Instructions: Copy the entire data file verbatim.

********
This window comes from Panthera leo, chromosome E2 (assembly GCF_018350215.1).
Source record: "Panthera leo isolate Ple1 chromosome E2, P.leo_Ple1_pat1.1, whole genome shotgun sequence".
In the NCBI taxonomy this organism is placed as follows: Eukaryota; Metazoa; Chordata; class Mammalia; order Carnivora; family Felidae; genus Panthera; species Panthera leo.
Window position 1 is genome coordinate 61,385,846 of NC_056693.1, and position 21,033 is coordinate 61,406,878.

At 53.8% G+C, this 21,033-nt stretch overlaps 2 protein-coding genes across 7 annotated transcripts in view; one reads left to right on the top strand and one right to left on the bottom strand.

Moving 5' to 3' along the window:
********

This window comes from Panthera leo, chromosome E2 (assembly GCF_018350215.1).
Source record: "Panthera leo isolate Ple1 chromosome E2, P.leo_Ple1_pat1.1, whole genome shotgun sequence".
In the NCBI taxonomy this organism is placed as follows: Eukaryota; Metazoa; Chordata; class Mammalia; order Carnivora; family Felidae; genus Panthera; species Panthera leo.
Window position 1 is genome coordinate 61,385,846 of NC_056693.1, and position 21,033 is coordinate 61,406,878.

At 53.8% G+C, this 21,033-nt stretch overlaps 2 protein-coding genes across 7 annotated transcripts in view; one reads left to right on the top strand and one right to left on the bottom strand.

Moving 5' to 3' along the window: